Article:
Under the HBC+ program, an MSF nurse visits patients every day in their homes for supervised treatment.
“Everyday our HBC+ nurses provide information to our patients while providing treatment and keeping an eye on their physical and mental well-being,” explained MSF nurse supervisor Hasmik Miakalyan. “It’s an ongoing process that takes time, but if they know about the disease and understand the effects of the drugs and why the treatment is so long and painful at times, they are definitely more adherent and stand a much better chance of being healed of DR-TB.”
Children are also often eligible for inclusion in the HBC+ program, due to the special needs related to pediatric cases.
In January 2011, Armen (not his real name) became the first child in Armenia to be treated by MSF and then followed by the HBC+ program. “In his mother’s family at least two people from the previous generation have already died from TB,” explained Hasmik. “Now his mother, his father, and uncle are all on treatment; DR-TB became like a family disease for them.”
The family house is located in a small village far from the closest TB clinic and has no public transport. The parents are poor and it would be very difficult to take a child so far every day, especially in winter. To make matters worse, Armen’s mother is currently in hospital undergoing TB-related surgery.
“People from MSF were the first ones to come to us and explain about the disease, about the treatment, about everything,” said Armen’s aunt, who is currently looking after both her own as well as her sister’s children.
The family initially expressed serious concerns about beginning the drug regime because Armen was so young—just 11 months old at the time.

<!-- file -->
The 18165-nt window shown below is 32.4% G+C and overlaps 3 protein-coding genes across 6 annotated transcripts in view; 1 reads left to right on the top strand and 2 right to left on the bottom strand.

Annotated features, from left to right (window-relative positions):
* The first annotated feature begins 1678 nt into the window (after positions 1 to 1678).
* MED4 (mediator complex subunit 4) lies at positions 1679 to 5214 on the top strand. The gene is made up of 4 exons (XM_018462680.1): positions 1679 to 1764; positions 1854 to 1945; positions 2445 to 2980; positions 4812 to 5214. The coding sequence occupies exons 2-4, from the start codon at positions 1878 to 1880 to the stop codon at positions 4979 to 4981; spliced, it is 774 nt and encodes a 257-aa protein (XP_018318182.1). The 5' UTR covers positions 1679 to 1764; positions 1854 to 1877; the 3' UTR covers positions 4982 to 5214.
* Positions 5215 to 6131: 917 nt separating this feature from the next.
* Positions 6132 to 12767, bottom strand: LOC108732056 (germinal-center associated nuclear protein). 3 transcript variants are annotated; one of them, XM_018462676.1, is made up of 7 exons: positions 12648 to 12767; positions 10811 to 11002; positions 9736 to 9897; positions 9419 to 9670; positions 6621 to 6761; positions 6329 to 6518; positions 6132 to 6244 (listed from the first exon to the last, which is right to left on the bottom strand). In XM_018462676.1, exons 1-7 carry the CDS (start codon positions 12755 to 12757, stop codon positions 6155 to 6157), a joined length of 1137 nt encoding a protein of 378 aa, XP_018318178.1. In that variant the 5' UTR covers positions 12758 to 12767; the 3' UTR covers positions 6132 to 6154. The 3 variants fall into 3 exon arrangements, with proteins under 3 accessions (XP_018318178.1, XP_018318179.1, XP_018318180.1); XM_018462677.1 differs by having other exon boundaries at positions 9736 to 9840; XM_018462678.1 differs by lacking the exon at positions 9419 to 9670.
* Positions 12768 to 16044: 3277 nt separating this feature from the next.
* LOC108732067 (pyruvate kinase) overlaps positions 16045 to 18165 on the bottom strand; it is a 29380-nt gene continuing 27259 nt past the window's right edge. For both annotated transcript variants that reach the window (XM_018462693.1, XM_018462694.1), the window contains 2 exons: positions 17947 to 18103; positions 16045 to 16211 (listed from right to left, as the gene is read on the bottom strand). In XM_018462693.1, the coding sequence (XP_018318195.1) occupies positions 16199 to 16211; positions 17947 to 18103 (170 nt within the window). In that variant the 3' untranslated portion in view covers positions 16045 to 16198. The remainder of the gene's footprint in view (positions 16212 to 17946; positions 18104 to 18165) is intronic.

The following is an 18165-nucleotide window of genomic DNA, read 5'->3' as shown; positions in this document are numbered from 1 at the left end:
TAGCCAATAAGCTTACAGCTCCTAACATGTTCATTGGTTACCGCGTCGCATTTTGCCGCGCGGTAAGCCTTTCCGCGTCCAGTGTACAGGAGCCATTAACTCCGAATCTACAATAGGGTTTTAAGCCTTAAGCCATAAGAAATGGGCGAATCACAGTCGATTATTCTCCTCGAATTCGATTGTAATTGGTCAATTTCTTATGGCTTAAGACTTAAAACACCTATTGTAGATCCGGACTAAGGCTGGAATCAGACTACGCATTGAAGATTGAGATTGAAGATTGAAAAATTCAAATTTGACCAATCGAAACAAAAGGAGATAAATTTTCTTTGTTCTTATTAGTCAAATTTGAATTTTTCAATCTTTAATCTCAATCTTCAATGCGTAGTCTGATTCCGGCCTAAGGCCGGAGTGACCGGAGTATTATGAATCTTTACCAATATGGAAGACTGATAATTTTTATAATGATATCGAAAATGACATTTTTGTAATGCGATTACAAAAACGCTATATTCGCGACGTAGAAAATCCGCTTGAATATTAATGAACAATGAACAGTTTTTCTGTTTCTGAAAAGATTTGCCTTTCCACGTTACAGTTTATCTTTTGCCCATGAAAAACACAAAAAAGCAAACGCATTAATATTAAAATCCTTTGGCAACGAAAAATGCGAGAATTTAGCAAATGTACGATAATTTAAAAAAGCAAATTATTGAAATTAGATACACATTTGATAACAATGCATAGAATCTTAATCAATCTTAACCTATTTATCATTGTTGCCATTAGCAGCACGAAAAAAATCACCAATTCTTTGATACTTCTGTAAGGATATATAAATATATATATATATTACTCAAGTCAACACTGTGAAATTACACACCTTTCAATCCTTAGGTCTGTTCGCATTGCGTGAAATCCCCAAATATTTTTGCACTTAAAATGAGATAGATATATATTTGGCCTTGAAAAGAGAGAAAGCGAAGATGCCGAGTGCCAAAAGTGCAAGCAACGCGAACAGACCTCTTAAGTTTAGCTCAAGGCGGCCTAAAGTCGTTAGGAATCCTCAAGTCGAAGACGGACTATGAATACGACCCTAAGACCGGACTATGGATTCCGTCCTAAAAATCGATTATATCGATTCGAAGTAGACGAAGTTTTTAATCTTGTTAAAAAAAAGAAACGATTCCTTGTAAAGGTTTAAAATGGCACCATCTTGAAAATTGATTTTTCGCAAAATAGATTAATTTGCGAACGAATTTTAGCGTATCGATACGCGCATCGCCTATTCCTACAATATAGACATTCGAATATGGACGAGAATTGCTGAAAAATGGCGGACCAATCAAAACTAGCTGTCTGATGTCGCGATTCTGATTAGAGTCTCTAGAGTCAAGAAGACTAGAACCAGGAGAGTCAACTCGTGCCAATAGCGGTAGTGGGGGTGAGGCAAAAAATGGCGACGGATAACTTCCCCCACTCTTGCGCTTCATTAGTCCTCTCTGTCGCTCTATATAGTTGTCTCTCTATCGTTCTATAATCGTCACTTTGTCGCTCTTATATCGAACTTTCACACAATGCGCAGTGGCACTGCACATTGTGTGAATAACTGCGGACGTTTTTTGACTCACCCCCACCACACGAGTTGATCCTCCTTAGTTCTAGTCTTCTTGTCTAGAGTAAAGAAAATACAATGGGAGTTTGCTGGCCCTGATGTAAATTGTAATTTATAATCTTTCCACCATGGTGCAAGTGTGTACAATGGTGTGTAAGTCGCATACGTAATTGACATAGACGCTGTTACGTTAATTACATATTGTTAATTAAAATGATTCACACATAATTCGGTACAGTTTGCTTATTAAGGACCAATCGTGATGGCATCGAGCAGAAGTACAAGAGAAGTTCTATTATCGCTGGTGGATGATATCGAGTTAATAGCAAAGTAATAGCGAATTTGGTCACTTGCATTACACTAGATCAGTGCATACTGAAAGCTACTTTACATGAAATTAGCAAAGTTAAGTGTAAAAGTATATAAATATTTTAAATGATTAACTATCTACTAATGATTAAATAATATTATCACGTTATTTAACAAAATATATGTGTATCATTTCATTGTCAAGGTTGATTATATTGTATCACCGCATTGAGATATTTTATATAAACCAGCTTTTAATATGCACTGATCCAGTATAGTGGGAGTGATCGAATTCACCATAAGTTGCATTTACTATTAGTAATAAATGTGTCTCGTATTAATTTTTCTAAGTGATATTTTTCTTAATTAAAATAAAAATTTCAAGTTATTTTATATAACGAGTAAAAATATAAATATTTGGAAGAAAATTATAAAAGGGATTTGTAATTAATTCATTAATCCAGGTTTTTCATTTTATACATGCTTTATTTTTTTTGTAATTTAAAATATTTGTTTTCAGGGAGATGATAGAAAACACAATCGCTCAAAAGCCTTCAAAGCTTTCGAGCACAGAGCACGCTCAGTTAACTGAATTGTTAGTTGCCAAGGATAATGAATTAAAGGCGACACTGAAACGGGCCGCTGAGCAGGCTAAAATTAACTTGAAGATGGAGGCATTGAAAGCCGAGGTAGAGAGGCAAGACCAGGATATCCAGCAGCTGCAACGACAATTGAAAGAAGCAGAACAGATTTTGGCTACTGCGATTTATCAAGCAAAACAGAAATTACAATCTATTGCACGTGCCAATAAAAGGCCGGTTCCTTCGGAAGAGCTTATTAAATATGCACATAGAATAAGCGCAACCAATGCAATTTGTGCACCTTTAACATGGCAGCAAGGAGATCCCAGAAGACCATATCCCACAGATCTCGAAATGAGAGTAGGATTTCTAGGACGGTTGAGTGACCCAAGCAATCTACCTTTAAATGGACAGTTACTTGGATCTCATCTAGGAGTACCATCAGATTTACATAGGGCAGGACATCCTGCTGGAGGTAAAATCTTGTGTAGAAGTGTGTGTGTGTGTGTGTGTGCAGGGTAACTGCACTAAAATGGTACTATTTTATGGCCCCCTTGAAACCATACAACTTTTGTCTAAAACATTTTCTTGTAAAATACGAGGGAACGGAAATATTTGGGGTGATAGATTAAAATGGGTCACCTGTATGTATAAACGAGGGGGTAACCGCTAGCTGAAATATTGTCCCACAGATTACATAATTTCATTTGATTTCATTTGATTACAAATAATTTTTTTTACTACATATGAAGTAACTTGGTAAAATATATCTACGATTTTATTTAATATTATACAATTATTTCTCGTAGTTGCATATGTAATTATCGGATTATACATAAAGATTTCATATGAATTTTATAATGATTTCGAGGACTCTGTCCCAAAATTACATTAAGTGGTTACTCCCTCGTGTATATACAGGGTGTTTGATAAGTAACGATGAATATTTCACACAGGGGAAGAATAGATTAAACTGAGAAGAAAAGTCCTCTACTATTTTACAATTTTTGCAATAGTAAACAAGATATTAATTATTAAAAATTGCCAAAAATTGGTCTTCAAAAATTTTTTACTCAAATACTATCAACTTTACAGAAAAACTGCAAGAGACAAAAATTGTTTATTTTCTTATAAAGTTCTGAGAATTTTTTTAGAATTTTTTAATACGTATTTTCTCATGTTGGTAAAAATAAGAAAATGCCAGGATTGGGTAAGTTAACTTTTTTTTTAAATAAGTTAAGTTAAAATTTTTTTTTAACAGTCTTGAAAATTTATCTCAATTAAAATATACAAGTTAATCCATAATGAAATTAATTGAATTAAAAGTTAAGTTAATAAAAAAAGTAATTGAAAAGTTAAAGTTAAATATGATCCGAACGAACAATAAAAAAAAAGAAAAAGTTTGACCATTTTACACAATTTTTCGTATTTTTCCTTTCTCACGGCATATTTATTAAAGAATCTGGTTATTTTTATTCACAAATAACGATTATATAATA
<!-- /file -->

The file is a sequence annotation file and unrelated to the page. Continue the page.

“Before that, we had seen something on the TV which did not give us too much information. But with MSF visits, we learned and understood about what we needed to do,” Armen’s aunt explained. “At least this disease is curable. There are some other diseases where your child is sick and you cannot help. After he started treatment, he gained weight and now is a lot more active than before.”
TB and Children
However, the daily home-based sessions with the nurses proved to be a real challenge as Armen struggled against the injections necessary during the first phase and had to be restrained by his parents.
Adding to the distressing experience was the unpleasant taste and consistency of the numerous crushed tablets he was forced to swallow.
“For us, it was very difficult to start treating children because pediatric DR-TB drugs are not available on the market,” said Hasmik. “We want to give exact dosages to children but we don’t have pediatric doses. It’s all for adults at the moment.”
MSF had to teach medical staff how to divide and prepare the pills and remove the tablet casings, as well as develop ways to make it easier for children to take the drugs—such as mixing the crushed tablets with jam or yogurt to make them more palatable.
“There are a lot of difficulties each day to provide this kind of treatment,” said Hasmik. “It would be much, much easier if there were more appropriate DR-TB drugs for children, like combined drugs, or syrups at least, that you could measure exactly and that were easier for children to swallow.
“Luckily with this case, everything is going well," she added. "He is growing well, his appetite is good, he is starting to walk and is talking. He’s okay."
Hopefully, Armen will be the first to break TB’s multi-generational grip on the family, his aunt said. “With DR-TB, we have a chance to cure it, so it’s our responsibility as parents to make sure our children follow the treatment properly till the end, otherwise nobody can be protected from this disease."